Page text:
Dizin has penetrated the hearts of Karaj or Tehran residents so deeply that excursion tours to its snow-capped slopes and even three-day trips are entirely a thing now, and many tourism organizations pump up their work at national holidays and cold seasons to arrange them. Every now and then, you will see people gathering up just a few hours after the twilight in certain spots or few kilometers up the highways leading to Dizin to get picked up by touristy mini-vans, talking while they’re eyes shining out of enjoyment and excitement for the cold rush of the slopes and warm rests in the nights at one of the hotels in Dizin or close-by.
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Shemshak Ski Resort
You can’t strike up a convincing conversation with a Persian individual about Dizin while leaving Shemshak out of it. They are like the Ernie and Bern of the best ski resorts in Iran. Being located on a slightly lower altitude than Dizin, yet, Shemshak manages to inspire awe and shock ski lovers through its natural beauties.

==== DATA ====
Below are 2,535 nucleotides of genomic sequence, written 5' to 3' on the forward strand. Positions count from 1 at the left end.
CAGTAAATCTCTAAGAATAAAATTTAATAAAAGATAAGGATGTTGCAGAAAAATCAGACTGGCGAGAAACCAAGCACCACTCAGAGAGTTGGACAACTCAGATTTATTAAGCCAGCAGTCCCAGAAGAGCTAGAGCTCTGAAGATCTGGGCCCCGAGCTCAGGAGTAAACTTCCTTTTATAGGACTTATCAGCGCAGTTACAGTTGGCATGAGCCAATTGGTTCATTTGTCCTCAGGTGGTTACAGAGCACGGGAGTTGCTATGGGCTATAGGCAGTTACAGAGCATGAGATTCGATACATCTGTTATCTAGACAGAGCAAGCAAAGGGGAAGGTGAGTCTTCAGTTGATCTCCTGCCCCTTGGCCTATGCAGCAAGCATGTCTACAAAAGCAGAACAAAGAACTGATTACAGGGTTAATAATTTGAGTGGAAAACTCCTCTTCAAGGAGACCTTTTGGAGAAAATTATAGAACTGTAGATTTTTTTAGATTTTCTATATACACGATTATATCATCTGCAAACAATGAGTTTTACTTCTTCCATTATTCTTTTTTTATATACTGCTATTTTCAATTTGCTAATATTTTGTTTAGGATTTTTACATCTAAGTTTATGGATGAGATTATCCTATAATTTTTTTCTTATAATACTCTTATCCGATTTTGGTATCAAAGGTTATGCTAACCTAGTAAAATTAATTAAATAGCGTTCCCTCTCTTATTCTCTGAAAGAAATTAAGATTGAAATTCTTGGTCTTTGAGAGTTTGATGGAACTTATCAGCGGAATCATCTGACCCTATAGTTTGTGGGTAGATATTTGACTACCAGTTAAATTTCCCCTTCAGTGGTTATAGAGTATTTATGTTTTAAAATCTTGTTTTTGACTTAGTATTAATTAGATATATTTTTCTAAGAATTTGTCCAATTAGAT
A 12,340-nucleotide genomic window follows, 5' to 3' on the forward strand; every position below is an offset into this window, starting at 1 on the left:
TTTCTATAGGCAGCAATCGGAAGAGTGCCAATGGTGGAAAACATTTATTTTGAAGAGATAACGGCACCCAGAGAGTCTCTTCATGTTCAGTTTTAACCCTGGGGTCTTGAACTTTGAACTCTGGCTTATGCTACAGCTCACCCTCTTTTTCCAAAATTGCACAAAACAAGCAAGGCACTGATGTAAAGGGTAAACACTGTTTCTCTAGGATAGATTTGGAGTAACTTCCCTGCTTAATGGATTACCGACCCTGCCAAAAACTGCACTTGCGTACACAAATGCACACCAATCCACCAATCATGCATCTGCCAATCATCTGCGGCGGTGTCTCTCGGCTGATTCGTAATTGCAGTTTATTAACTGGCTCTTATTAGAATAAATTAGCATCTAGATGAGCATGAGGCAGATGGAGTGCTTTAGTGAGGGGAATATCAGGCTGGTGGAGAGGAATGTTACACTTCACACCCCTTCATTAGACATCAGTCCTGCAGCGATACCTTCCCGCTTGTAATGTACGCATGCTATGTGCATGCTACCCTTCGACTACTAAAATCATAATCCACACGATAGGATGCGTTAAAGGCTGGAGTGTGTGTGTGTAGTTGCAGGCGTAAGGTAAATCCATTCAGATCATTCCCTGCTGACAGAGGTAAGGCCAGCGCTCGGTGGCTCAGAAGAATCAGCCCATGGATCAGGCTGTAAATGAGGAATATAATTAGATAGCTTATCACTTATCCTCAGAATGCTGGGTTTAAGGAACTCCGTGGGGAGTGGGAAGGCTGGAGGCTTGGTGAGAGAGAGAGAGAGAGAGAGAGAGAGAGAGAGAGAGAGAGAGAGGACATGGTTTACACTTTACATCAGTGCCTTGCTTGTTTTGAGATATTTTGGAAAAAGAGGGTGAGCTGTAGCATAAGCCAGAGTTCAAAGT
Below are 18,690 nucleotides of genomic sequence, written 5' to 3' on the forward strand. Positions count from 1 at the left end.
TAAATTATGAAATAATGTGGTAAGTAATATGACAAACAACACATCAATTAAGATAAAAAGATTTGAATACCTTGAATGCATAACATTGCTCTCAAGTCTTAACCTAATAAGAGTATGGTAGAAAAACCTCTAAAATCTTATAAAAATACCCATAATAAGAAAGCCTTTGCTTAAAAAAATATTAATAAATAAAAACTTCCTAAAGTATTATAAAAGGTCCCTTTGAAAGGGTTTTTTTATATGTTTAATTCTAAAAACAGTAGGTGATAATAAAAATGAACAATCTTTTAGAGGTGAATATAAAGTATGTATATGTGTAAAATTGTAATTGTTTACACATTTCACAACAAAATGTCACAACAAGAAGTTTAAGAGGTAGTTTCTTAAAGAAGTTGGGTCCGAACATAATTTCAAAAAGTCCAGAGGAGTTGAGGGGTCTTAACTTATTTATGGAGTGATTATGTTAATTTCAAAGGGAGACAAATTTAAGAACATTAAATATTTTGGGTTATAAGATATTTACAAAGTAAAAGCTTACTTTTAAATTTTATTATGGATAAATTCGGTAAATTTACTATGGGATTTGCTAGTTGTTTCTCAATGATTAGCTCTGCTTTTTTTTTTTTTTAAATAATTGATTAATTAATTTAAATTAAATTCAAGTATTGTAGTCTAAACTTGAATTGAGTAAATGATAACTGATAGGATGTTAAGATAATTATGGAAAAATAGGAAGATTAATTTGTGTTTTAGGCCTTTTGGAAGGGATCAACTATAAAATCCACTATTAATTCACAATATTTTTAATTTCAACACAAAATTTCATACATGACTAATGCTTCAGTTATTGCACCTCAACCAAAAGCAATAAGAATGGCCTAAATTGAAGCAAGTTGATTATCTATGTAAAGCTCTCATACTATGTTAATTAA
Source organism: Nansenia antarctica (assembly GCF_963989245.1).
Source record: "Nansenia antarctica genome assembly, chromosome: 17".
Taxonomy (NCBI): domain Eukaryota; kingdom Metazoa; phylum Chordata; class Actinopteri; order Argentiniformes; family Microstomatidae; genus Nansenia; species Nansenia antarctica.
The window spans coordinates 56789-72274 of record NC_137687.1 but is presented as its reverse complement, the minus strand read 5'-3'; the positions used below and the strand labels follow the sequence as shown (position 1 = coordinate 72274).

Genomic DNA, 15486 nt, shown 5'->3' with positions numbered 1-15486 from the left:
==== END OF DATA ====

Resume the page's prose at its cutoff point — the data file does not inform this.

The 20th century was a tipping point for a small unknown village alien to the citizens of the megapolis of Tehran. During these 100 years that brought us two world wars, coal mines were discovered near the tiny town, and constructions, and mining procedures followed soon after. As a result, Shemshak village became a lay-back village at the mountain hills now having its very own road to Tehran and newer technologies swooping in to change the face of it forever, Shemshak Ski resort is one of it in the year 1958.
Today, Shemshak is more than just a slope; it’s the get-away resting-place for hungry-for fresh air, solitude, tranquility, and of course, skiing Tehran residents wanting a good time. Now, equipped with all the amenities and facilities any skier would want to ask for, Shemshak rivals the Dizin resort in a cold brawl for winter travelers.
Also, Shemshak doesn’t only attract pro-winter-sports athletes. It has many slopes, same as Dizin, for rookies who go up there for the hell of it to have fun while feeling safe with an instructor and not worrying about the gear because they can get some from the rent-shop.